• the information requested is a trade secret, or

• release of the information is likely to prejudice the commercial interests of any person.

A person could be an individual, a company, the public authority itself or any other legal entity. Thus, even information that does not constitute a trade secret can be withheld under this exemption if the public authority considered that its release would damage someone’s commercial interests. As explained by the Information Commissioner, a commercial interest “relates to a person’s ability to successfully participate in a commercial activity, i.e. the purchase and sale of goods or services. The underlying motive for these transactions is likely to be profit.” But in order to apply this exemption, the public authority is required to conduct what is known as a Prejudice Test, and then the Public Interest Test mentioned above.

At the same time, the Act states that the public interest balancing test should not consider any harm that disclosure may cause a private firm, so private interest should not be taken into account. Yet more often than not, public authorities have argued, when applying this exemption, that the possible harm caused by the release of information to the private contractor would operate to the disadvantage of the public authority, which would not ultimately be in the public interest. For instance, if a budget set aside for a purchase is disclosed, it is argued that this may encourage suppliers to raise their prices, or prejudice the bargaining position of the public authority, and so on and so forth. To understand this twisted logic better, let's look at a few more detailed examples.

An FOI request by Corporate Watch about asylum accommodation provided by private landlords in 2008 was refused by the UK Border Agency, which argued that releasing the information requested “would be likely to prejudice the commercial interests of both the UKBA and those companies with whom the UKBA enters into contracts,” as this “could give rise to a potential risk to the UKBA’s ability to negotiate contracts in the future, and therefore inhibit the Agency’s ability to achieve value for money.” After an appeal, the Information Commissioner overturned the original decision, agreeing with us that “there is a significant public interest in knowing details about the value and length of contacts awarded by government departments, especially those which are for such a large sum of money.” Therefore, the public interest in accessing the information requested “outweighs that in withholding it and should have been released to you in response to your original request.”

What public authorities seem to often 'forget' is that, in order to use the commercial interests exemption on behalf of a third party, i.e. to claim that a private contractor's commercial interests are likely to be prejudiced by the release of information, the public authority needs to consult with that third party before the exemption can be applied. Often, no such consultation takes place, and this can, in fact, be a basis for appealing such decisions.

In another instance of refusal, a local government replied to a request about one of its contracts with a private-sector provider saying “We are redacting this information under the commercial interest exemption detailed in Section 43(2) of the FOI Act because the release of this information would be prejudicial to the commercial interests of the private provider.” After applying for an internal review, the public authority responded saying, “While I accept that it is appropriate to apply Section 43(2) to the information you have requested, I am sorry if the wording of the original response about how the exemption was applied was in any way misleading.” Really?! Just the week before, the Information Commissioner had stated, in an Awareness Guidance, that contracts awarded by public authorities “should be disclosed,” particularly where a company “enjoys a monopoly over the provision of the goods or services in question,” as “it is less likely that releasing the information will have a prejudicial impact on that company.”[4]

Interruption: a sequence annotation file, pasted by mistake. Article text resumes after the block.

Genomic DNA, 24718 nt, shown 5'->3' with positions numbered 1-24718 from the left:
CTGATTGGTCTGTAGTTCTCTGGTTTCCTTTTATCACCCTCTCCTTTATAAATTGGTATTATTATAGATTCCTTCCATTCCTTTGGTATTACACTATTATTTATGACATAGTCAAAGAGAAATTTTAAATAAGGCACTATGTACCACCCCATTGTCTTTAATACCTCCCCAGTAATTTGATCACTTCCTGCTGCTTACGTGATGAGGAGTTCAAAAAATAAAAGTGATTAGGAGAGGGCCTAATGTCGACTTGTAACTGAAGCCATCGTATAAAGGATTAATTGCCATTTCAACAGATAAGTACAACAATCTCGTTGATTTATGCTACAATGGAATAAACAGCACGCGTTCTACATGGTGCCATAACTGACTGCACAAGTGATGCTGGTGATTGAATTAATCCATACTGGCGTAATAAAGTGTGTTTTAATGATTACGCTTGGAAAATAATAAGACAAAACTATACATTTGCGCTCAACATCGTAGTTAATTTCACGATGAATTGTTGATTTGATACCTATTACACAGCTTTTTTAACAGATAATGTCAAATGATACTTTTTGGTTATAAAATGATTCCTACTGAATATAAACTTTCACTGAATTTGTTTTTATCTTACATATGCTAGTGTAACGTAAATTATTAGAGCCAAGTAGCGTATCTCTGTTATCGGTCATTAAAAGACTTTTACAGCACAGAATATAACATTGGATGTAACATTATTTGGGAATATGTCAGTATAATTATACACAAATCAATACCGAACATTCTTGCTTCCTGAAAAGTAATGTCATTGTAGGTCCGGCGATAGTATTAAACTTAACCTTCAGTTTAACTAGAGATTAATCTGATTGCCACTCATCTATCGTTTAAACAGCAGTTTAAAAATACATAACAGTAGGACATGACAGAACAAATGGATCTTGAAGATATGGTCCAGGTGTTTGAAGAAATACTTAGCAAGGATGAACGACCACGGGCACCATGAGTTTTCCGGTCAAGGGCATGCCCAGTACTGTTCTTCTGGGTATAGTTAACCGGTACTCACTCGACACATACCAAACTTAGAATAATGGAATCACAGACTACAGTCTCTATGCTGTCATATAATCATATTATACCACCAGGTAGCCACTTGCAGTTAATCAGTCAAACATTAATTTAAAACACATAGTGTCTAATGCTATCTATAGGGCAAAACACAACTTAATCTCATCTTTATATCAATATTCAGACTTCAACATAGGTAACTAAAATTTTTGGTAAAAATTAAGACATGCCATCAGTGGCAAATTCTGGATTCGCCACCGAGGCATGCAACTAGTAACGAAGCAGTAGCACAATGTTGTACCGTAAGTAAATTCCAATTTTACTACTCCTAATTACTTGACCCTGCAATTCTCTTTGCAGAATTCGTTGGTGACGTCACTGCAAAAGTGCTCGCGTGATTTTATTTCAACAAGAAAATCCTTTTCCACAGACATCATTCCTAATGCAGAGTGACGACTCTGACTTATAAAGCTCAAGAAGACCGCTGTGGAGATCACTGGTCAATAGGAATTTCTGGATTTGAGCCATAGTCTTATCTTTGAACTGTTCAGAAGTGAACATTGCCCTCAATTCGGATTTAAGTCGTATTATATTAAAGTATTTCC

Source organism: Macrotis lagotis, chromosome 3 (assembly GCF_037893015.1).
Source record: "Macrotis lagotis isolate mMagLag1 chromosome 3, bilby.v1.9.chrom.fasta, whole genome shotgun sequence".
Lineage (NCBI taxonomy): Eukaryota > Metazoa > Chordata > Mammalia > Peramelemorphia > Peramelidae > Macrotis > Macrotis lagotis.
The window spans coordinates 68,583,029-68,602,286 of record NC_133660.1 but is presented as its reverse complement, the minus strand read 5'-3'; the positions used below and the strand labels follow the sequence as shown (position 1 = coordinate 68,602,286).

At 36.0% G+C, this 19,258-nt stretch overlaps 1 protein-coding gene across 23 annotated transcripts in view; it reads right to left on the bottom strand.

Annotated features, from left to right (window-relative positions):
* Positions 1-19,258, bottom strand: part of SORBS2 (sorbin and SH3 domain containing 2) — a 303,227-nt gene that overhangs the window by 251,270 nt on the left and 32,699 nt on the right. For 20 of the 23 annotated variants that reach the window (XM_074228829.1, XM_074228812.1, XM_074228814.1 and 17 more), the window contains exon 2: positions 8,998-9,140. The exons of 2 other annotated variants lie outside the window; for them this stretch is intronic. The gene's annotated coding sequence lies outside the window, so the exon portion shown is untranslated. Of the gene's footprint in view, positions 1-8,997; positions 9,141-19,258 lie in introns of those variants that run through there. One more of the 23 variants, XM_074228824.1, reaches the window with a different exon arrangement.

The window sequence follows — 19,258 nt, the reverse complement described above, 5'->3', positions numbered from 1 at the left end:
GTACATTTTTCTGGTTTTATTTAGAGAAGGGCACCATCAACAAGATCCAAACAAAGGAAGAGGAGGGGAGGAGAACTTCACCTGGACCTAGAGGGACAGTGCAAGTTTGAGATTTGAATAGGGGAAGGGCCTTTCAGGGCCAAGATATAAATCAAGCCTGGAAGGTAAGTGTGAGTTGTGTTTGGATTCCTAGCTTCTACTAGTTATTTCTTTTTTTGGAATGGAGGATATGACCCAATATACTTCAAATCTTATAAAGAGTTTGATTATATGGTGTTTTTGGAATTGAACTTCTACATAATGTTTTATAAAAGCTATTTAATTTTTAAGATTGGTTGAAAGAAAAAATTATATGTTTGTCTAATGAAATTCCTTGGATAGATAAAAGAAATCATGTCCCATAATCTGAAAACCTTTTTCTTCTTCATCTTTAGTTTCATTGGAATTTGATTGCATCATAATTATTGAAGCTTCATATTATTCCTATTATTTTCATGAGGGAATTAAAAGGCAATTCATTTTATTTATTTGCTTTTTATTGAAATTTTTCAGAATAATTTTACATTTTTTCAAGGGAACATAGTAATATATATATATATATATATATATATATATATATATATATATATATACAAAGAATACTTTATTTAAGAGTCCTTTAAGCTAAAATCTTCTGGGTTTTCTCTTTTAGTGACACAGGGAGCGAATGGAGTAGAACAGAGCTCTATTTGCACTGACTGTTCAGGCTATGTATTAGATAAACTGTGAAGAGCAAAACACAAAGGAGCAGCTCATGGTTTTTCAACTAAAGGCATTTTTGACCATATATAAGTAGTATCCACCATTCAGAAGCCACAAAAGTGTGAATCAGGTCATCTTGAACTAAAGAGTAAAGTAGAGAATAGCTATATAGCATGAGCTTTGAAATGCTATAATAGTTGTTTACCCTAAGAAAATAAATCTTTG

Transparency versus secrecy

In deciding whether the disclosure of a particular piece of information would be harmful or beneficial to the public, a great deal of judgement is exercised by public authorities' information officers. The dominance of the market ideology and a culture of secrecy in doing business mean that the emphasis is often on protecting short-term commercial interests at the expense of transparency and accountability. Even if we bought into these market values, what about the right of taxpayers to know how their money is spent? As George Monbiot once put it, “If we are not allowed to see what’s being done in our name, there’s a pretty good chance we are being ripped off.[5]

Another widely used exemption is Section 36 (prejudice to the effective conduct of public affairs). This can be best described as a catch-all exemption that public authorities resort to when they are desperate. During the House of Lords debate on the FOIA, Lord Mackay summed up the exemption’s sole purpose as follows: “Obviously the draftsman decided, just in case something escaped and there is one last fish in the sea, let us get it with a grenade; and this is the grenade.”[6]

Now if the “default position” is “for openness,” as claimed by the Act's draftsmen and reiterated by politicians and public authorities, then why are there all these exemptions? And why do public authorities misuse them to protect private interests? Surely a “new culture of openness” should involve challenging the way in which things have been done in the past and are being done at present. Yet, it seems that the (private) interest in withholding information that may reveal incompetence or corruption on the part of public authorities or their private 'partners', or may simply embarrass them, continues to override the (public) interest in transparency, accountability and good administration. For those who still believe that representative democracy could work, here is another quote from Heather Brooke, who first broke the MPs expenses scandal after a three-year battle in the courts: “If we're not an informed electorate, then we cannot call ourselves a democracy.”[7]

[1] Information Commissioner's Office, 'Freedom of Information Act – Awareness Guide No. 3', v. 2, 1 March 2007.

[2] The full text of the Act can be found at www.legislation.gov.uk/ukpga/2000/36/contents.
[3] Heather Brooke, The Silent State: Secrets, Surveillance and the Myth of British Democracy. London: William Heinemann, 2010.

[4] Information Commissioner's Office, 'Freedom of Information Act – Awareness Guide No. 5', v. 3, 6 March 2008.

[5] George Monbiot, 'Why have we paid £93m for a £15m bridge?', The Guardian, 28 December 2004.

[6] Ben Fenton, 'Commons uses veto on freedom of information', The Telegraph, 15 Sep 2006.

[7] Heather Brooke, ibid.